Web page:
Conclusion: There is high variability in the amount of lateralization provided by the majority of RSAs currently available. This descriptive analysis can help surgeons understand the features of implants in the market based on their lateralization in order to adapt the surgical technique depending on the expected lateral offset of the design being implanted.
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http://dx.doi.org/10.1007/s00264-019-04365-3DOI Listing
October 2019

Three-dimensional characterization of the anteverted glenoid (type D) in primary glenohumeral osteoarthritis.

J Shoulder Elbow Surg 2019 Jun 23;28(6):1175-1182. Epub 2019 Jan 23.

Roth/McFarlane Hand and Upper Limb Center, St Joseph's Health Care, Western University, London, ON, Canada.

Background: The Walch classification describes glenoid morphology in primary arthritis. As knowledge grows, several modifications to the classification have been proposed. The type D, a recent modification, was defined as an anteverted glenoid with or without anterior subluxation. Literature on the anteverted glenoid in primary osteoarthritis is limited. The purpose of this study, therefore, was to analyze the anatomic characteristics of the type D glenoid on radiographs and computed tomography (CT).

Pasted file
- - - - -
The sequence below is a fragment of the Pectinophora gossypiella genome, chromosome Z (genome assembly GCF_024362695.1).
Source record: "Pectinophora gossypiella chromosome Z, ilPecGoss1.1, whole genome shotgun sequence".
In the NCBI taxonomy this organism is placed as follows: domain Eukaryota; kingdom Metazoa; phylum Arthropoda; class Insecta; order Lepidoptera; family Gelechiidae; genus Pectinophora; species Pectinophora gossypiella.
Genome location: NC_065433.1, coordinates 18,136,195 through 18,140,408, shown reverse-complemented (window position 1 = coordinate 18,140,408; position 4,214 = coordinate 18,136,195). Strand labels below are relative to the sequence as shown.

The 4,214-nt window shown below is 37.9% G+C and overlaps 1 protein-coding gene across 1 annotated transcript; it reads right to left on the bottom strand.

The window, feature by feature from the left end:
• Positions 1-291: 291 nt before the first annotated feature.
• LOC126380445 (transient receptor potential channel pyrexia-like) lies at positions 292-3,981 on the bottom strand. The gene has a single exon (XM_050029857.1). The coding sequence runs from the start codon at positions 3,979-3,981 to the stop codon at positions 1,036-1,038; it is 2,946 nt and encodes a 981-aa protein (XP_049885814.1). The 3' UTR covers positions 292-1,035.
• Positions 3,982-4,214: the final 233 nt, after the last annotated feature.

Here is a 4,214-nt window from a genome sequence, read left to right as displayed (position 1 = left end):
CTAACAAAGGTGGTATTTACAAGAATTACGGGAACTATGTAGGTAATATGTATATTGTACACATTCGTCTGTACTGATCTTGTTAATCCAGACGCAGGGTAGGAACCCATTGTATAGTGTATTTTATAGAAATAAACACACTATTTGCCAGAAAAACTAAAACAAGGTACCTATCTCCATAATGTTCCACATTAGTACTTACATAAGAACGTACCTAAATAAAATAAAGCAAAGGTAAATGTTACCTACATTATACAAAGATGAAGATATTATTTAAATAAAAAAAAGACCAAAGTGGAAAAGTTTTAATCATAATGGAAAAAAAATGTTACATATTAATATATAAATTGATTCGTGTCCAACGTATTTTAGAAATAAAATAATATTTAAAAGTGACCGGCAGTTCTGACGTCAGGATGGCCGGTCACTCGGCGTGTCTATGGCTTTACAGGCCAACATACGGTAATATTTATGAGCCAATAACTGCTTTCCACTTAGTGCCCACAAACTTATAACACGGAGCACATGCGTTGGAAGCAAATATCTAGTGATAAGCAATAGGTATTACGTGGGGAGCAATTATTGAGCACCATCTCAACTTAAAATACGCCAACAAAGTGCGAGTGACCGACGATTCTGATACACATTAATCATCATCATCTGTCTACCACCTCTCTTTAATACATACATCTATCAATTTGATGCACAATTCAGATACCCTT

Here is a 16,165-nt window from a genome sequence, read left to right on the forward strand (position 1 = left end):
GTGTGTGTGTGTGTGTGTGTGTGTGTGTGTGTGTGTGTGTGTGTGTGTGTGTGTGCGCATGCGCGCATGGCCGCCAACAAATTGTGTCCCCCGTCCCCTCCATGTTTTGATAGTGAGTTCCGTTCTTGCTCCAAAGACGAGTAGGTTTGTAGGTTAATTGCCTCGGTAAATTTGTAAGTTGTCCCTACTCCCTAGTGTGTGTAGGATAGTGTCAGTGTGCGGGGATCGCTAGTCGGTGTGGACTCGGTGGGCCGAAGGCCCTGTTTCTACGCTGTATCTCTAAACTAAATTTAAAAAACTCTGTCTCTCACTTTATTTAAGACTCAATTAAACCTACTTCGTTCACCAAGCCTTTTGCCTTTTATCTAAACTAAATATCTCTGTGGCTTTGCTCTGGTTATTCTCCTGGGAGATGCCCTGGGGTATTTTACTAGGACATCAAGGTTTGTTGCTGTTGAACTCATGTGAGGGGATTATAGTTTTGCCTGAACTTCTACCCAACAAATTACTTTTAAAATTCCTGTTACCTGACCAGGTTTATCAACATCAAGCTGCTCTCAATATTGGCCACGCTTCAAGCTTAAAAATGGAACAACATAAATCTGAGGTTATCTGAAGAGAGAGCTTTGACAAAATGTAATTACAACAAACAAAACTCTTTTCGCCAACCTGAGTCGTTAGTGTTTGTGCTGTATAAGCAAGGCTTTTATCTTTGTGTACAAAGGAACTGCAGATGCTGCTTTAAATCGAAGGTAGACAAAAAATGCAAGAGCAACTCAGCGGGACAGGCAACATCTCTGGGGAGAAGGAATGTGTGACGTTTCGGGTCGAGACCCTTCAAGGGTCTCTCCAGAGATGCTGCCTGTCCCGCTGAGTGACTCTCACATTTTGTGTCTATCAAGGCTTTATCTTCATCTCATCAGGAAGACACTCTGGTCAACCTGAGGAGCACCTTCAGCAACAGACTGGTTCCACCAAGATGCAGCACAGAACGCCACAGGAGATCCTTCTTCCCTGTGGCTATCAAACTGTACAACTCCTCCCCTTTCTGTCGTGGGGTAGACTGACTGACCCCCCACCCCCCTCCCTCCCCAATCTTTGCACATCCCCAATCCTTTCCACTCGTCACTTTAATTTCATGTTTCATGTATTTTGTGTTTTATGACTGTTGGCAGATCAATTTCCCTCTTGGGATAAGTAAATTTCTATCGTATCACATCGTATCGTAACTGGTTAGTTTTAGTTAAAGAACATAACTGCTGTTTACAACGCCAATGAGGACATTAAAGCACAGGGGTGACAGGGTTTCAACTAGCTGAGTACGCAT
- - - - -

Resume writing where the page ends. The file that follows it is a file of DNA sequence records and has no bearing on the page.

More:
Methods: The shoulder arthroplasty databases from 3 institutions were examined to identify patients with primary glenohumeral osteoarthritis and glenoid anteversion (≥5°), with or without anterior subluxation. The type D study cohort consisted of 18 patients (3% of the osteoarthritis cohort) and was a mean of 70 years old, with 11 women and 7 men. All radiographs were reviewed, and computed tomography Digital Imaging and Communications in Medicine (National Electrical Manufacturers Association, Rosslyn, VA, USA) data were analyzed on validated 3-dimensional imaging software. Rotator cuff fatty infiltration, glenoid measurements (anteversion and inclination), and humeral head subluxation according to the scapular plane were determined.